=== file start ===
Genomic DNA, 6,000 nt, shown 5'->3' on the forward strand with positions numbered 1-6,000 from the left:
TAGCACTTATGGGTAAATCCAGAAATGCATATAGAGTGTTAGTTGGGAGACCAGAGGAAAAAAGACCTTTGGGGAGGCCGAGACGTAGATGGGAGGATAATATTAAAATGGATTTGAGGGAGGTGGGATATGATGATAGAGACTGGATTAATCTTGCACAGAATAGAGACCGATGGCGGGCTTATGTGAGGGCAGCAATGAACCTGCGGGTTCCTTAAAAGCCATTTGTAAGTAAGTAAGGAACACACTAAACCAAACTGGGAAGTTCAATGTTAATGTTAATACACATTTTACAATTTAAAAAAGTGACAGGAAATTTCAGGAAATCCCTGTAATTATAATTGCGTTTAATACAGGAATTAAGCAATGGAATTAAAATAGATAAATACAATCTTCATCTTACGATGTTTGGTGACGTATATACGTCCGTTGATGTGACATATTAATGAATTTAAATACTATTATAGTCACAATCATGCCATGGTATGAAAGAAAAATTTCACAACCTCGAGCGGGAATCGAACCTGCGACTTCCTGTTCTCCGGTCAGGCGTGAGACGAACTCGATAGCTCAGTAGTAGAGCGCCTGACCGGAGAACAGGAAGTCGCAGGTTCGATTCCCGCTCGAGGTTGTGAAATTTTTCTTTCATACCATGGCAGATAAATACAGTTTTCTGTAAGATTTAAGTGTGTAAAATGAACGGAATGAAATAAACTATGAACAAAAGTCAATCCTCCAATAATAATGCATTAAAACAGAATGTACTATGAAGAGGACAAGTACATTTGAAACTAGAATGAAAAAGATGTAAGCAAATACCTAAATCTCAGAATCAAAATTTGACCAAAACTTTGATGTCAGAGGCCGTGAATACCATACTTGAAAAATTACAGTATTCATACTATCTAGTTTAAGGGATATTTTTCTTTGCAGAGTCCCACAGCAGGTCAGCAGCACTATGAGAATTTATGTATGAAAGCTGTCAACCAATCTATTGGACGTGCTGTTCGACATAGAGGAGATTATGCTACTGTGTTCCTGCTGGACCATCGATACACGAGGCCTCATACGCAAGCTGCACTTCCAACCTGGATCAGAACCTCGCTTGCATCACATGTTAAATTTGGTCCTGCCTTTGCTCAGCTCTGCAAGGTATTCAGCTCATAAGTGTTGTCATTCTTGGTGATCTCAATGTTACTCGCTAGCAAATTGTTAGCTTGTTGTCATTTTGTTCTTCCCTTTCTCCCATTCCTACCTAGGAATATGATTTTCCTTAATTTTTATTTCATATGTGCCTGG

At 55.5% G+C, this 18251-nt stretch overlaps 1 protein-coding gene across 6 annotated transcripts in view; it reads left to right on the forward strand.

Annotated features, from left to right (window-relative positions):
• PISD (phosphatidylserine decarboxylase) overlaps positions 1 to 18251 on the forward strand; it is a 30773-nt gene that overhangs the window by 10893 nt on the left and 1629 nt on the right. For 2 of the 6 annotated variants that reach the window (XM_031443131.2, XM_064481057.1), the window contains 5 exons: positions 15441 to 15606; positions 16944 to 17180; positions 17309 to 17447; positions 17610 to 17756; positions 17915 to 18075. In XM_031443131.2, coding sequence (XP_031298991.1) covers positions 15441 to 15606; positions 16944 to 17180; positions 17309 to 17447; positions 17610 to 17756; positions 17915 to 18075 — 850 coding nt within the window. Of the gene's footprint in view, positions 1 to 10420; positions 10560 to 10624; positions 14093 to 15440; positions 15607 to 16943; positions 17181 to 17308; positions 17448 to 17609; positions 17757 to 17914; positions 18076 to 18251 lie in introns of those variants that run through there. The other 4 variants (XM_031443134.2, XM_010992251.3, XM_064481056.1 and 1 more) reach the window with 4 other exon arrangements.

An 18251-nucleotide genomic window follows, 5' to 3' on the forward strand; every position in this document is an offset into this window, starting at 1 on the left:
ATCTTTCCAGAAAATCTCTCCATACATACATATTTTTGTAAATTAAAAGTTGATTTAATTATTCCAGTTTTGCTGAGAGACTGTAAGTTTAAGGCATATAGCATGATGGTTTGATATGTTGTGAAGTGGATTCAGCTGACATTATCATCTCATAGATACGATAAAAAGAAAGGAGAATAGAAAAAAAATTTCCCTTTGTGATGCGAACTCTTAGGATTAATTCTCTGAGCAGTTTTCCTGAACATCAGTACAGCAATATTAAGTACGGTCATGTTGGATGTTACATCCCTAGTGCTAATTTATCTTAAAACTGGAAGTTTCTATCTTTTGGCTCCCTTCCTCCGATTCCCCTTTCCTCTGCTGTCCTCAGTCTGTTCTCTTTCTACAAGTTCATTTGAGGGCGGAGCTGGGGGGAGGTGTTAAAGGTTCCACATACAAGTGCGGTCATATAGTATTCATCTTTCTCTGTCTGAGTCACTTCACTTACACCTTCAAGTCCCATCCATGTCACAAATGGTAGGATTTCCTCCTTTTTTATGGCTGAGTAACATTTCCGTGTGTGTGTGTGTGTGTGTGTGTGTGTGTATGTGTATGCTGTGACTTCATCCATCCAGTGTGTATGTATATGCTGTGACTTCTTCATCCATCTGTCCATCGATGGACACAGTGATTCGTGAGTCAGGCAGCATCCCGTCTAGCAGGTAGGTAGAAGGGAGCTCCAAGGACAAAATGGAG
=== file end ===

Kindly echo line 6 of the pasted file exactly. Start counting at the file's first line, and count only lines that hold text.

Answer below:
An 18251-nucleotide genomic window follows, 5' to 3' on the forward strand; every position in this document is an offset into this window, starting at 1 on the left: